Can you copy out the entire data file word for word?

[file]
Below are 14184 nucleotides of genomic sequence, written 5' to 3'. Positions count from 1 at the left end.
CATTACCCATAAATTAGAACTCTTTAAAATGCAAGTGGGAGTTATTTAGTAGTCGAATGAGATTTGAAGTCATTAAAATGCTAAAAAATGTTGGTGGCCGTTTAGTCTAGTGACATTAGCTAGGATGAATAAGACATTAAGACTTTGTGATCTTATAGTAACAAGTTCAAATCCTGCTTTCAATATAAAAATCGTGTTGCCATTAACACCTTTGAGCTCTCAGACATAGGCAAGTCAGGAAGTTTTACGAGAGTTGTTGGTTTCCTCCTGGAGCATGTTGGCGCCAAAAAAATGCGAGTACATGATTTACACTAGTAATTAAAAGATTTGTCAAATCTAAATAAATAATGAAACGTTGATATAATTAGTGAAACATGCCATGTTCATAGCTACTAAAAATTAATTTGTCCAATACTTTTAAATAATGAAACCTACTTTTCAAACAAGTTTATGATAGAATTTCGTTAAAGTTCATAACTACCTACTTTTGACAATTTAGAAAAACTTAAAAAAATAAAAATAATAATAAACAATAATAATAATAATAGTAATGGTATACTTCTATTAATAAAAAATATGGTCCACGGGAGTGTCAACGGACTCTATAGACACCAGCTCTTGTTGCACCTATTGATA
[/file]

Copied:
Below are 14184 nucleotides of genomic sequence, written 5' to 3'. Positions count from 1 at the left end.
CATTACCCATAAATTAGAACTCTTTAAAATGCAAGTGGGAGTTATTTAGTAGTCGAATGAGATTTGAAGTCATTAAAATGCTAAAAAATGTTGGTGGCCGTTTAGTCTAGTGACATTAGCTAGGATGAATAAGACATTAAGACTTTGTGATCTTATAGTAACAAGTTCAAATCCTGCTTTCAATATAAAAATCGTGTTGCCATTAACACCTTTGAGCTCTCAGACATAGGCAAGTCAGGAAGTTTTACGAGAGTTGTTGGTTTCCTCCTGGAGCATGTTGGCGCCAAAAAAATGCGAGTACATGATTTACACTAGTAATTAAAAGATTTGTCAAATCTAAATAAATAATGAAACGTTGATATAATTAGTGAAACATGCCATGTTCATAGCTACTAAAAATTAATTTGTCCAATACTTTTAAATAATGAAACCTACTTTTCAAACAAGTTTATGATAGAATTTCGTTAAAGTTCATAACTACCTACTTTTGACAATTTAGAAAAACTTAAAAAAATAAAAATAATAATAAACAATAATAATAATAATAGTAATGGTATACTTCTATTAATAAAAAATATGGTCCACGGGAGTGTCAACGGACTCTATAGACACCAGCTCTTGTTGCACCTATTGATA